Intel goes to court over nVidia licence
Four years after licensing its front-side bus specification to nVidia, letting the graphics company make support chipsets, Intel has gone to court to close off access to the buses that will be used on future PC processors.
Intel filed the complaint to the Court of the Chancery in the State of Delaware on Monday. Today (February 20), nVidia said the filing does not affect any chipsets it is currently shipping but noted that Intel is seeking to close off access to the bus that will be used for future processors that have integrated memory controllers, such as the upcoming Nehalem.
Chuck Mulloy, spokesman for Intel, said: “The suit seeks to have the court declare that nVidia is not licensed to produced chipsets that are compatible with any Intel processor that has integrated memory controller functionality, such as Intel’s Nehalem microprocessors and that nVidia has breached the agreement by falsely claiming that it is licensed.”
Intel and nVidia signed a deal in November 2004 to cross-license patents “spanning multiple product lines and product generations” that accompanied a “multi-year” agreement for nVidia to license Intel’s front-side bus technology.
Drew Henry, general manager for nVidia’s chipset business, claimed Intel is attempting to stifle competition. “The basis of all this is about Intel trying to slow us down on a lot of the new products that we have planned. The court filing is Intel attempting to redefine a contract that we signed with them four years ago. It is coming up now because we have had such great success, perhaps more success than Intel ever envisioned,” he claimed.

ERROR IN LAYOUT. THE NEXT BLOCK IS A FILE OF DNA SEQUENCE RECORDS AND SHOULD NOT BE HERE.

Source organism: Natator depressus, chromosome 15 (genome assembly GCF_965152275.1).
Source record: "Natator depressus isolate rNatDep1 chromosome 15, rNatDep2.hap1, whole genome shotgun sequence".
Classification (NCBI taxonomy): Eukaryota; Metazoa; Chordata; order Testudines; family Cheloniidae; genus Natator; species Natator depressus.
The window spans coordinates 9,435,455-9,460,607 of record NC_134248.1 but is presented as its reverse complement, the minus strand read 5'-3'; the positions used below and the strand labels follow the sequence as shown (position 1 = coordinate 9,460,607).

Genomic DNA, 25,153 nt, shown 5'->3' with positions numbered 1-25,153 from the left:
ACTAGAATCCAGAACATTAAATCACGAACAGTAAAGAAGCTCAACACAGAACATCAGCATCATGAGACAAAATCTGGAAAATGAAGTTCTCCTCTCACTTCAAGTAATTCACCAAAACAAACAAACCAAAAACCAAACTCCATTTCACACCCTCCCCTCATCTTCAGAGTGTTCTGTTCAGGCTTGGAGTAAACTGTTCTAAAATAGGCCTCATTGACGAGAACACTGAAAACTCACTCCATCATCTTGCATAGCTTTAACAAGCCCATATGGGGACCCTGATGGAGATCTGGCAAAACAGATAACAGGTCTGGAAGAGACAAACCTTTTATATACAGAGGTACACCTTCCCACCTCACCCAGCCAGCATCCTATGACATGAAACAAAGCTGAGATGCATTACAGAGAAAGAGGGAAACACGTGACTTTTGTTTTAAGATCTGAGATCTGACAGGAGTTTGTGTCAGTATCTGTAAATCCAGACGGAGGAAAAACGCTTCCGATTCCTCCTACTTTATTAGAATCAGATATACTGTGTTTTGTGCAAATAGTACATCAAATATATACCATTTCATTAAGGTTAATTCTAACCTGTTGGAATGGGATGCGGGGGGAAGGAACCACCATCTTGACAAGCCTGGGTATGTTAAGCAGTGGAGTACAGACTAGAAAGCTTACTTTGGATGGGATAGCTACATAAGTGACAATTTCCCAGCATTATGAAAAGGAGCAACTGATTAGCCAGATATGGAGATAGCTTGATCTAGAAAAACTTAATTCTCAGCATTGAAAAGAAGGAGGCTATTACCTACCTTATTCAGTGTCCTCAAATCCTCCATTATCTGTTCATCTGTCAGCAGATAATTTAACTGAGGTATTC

Although nVidia’s sales have suffered badly in the current recession, the company scored a significant win for its chipsets in Apple’s line or notebook computers. Henry claimed the launch of its Ion chipsets for the Atom range, aimed at the nascent netbook market, further rattled Intel.
Henry claimed that Intel’s court filing came as a surprise, filed during the President’s Day holiday in the US. “They informed us very late at night about it,” said Henry.
However, Mulloy said discussions over access to the bus interface to be used by Nehalem-generation processors had already taken place. “Intel has been in discussion with nVidia for more than a year attempting to resolve the matter but unfortunately we were unsuccessful. As a result, Intel is asking the court to resolve this dispute.”
According to Mulloy, Intel is not seeking damages or an injunction. “We simply want to resolve a dispute that has been going on for well over a year,” he said.